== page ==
The first is Faucaria tigrina also known as Tiger’s Jaw.

It was exciting to come across these plants that are endemic to the Grahamstown area. They grow in Albany Thicket as well as on open sandstone patches and among rocks. Rather frighteningly though, they have become such an endangered species that they have been listed in the Red List of South African Plants! This is largely because their natural habitat is shrinking due to urban expansion as well as overgrazing.

As you can see, they grow in clumps of stemless, star-shaped rosettes with the threadlike structures that collect water vapour from the surrounding air and direct it down toward the roots of the plant. The seeds are borne in hard fruit capsules. The many whitish flecks on the reddish leaves resemble the lichens and reddish rocks in its natural surroundings – a good camouflage for, except for those growing in bare patches, they were difficult to see. Here is a picture of a lichen-covered rock nearby:

The first documented discovery of Faucaria tigrina was during an expedition in 1789 by Francis Masson, who collected plants for Kew Royal Botanical Gardens, where they were named by Adrian Haworth. The genus name comes from the Latin word faux meaning jaw and tigrina for tiger.

While on the subject of Adrian Haworth, the next interesting succulent is the Haworthia reinwardtii, commonly called Haworthia or as Zebra Wart. This genus is named after the same Adrian Haworth mentioned above in 1821.

These plants are also indigenous to the Eastern Cape, occurring south to south-east of Grahamstown between the Kowie and Fish Rivers and eastwards from the Fish River towards East London. They typically grow on dry rocky hillsides, often under taller emergent shrubs, or in the shade of rocks. It was disturbing to find a number of these plants had obviously become uprooted by cattle passing through the area – that Urban Herd again!

As you can tell from the photograph, the tightly-packed, columnar rosettes of this plant are comprised of small, pointy, fleshy leaves of dark green marked with bumpy, raised white bands that form a rosette. The mature specimens form into spreading clumps of numerous small rosettes connected by fleshy, fibrous roots.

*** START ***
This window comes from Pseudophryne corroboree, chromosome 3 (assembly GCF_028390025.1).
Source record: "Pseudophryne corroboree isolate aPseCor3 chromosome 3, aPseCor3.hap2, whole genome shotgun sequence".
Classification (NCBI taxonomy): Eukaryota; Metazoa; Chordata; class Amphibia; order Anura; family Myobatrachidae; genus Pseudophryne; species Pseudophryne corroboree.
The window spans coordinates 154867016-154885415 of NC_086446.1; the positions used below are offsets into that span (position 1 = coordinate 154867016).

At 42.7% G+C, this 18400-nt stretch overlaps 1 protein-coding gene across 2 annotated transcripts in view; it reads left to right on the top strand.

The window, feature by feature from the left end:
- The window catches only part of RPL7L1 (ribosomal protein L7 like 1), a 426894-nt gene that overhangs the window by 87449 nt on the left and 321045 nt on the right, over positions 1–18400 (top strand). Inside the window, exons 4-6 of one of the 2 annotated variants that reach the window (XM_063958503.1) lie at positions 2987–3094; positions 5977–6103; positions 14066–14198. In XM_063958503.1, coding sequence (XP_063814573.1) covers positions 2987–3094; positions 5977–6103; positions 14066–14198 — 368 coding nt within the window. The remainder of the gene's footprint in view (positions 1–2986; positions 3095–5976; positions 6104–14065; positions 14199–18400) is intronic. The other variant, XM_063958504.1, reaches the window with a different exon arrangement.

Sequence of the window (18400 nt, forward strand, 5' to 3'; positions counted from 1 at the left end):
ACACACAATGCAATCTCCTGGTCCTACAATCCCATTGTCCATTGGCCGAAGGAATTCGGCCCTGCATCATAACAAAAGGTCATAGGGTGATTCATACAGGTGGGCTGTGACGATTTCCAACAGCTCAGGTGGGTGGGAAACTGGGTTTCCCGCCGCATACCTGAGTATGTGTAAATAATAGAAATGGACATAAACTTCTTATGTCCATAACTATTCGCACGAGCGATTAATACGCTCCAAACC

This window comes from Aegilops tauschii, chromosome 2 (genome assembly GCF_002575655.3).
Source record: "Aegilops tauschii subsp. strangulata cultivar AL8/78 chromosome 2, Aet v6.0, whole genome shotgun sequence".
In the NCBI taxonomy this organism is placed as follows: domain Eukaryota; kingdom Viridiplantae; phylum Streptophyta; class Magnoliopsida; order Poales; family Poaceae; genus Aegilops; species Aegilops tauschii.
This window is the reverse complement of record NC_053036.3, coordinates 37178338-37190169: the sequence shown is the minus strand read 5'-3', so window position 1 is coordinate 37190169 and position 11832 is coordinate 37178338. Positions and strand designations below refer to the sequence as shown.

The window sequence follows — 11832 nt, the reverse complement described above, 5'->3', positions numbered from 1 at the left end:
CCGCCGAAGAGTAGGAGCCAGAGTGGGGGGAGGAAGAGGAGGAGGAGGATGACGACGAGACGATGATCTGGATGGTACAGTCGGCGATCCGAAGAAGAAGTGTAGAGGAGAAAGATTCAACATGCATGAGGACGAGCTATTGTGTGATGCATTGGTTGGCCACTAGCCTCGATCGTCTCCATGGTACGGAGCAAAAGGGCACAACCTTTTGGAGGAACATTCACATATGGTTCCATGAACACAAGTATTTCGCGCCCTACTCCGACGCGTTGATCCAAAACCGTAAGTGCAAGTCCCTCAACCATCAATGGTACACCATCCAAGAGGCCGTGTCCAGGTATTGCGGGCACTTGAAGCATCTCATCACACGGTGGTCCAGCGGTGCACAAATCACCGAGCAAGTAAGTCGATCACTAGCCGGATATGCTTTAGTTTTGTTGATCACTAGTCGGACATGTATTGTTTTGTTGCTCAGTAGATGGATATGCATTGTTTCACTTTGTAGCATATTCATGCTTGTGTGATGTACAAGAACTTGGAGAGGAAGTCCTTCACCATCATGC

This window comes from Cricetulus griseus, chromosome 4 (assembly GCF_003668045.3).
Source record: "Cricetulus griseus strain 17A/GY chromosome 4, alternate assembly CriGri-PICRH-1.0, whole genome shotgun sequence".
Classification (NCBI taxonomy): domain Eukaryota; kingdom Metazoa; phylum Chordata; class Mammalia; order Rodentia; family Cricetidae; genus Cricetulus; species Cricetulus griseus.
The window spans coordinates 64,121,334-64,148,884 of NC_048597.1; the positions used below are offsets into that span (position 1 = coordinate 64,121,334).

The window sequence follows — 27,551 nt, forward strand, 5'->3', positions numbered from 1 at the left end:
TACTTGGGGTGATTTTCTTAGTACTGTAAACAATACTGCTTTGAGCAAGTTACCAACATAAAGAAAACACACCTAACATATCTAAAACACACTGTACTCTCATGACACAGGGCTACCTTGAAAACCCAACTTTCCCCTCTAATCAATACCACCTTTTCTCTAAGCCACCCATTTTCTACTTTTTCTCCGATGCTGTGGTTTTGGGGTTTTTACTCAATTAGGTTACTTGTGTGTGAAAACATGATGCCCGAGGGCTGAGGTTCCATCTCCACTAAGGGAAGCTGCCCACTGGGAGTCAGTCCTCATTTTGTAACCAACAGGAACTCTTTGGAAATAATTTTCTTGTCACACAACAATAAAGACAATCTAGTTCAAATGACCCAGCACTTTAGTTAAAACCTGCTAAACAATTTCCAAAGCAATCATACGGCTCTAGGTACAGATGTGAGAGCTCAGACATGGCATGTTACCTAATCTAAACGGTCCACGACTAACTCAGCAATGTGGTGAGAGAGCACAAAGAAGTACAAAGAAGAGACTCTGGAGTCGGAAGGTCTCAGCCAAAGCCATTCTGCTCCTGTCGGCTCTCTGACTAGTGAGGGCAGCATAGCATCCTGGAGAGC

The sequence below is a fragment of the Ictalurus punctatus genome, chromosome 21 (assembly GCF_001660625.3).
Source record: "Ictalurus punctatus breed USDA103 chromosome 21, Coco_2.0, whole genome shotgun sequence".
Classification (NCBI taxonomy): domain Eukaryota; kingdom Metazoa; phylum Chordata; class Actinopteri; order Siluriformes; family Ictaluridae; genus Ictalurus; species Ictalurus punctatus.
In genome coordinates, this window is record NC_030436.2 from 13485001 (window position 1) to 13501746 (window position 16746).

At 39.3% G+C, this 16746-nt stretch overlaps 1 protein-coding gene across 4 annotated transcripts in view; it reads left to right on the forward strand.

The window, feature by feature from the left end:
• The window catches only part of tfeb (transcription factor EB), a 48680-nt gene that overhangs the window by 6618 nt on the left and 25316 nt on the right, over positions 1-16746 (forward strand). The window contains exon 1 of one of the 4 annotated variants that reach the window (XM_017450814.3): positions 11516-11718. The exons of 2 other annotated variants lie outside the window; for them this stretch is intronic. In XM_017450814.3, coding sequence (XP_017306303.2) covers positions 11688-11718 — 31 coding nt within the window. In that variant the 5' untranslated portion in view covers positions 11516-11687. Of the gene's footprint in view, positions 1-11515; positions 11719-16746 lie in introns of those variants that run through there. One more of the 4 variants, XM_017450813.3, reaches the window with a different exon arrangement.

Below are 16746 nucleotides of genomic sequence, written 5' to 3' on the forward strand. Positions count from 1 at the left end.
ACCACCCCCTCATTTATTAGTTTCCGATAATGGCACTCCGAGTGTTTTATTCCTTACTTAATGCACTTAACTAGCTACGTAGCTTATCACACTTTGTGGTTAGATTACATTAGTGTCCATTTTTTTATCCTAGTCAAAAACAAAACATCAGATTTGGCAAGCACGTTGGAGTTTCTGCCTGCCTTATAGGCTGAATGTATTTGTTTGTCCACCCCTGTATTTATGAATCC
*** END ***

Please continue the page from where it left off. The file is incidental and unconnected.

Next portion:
The last of the succulents I want to show you is the Euphorbia obesa, also called a Zulu Hut or Baseball plant. This was a particularly exciting find out here in the veld, not only because they are so well camouflaged that they can be very difficult to see, but because they too are endangered. They are slow-growing and have been subjected to illegal over-collection in their native habitat – also in the Eastern Cape – and are now protected by national (Nature Conservation) and international (CITES) legislation and may not be removed from its natural habitat.

These plants contain water reservoirs that see to their survival during times of drought. Their preferred habitat is very stony and hilly and they grow in full sun or in partial shade. Young plants resemble a sea-urchin in shape, while older plants can become elongated. The flowers are produced on fork-branched peduncles – the dry remnants of which can be seen in the next photograph.

Professor Peter Macowan (1830-1909), a botanist from Gill College in Somerset East, discovered Euphorbia obesa growing near Graaff-Reinet in 1897. He collected this peculiar ball shaped succulent plant and sent it to the Royal Botanical Gardens, Kew, where the plant named by Joseph Dalton Hooker (1817-1911).


Despite the paucity of flowers during this very dry time of the year, the shadier parts of the garden are brightened up by the scarlet seeds on the clivia plants.

Clivias are South African bush lilies and I look forward to showcasing them once they are in bloom again. Meanwhile, it is interesting to learn that the plant is named after the Duchess of Northumberland, Lady Charlotte Clive, who died in 1866.

The ones growing in my garden are the Clivia miniata that grow in partial shade in forests and along the coast of eastern South Africa. They multiply over time and so, what started as a clump beneath the fig tree when we arrived, have now been planted in various other spots in our garden, in the gardens of neighbours and have even been successfully transplanted to a Gauteng garden. Sharing plants must be one of a gardener’s greatest pleasures.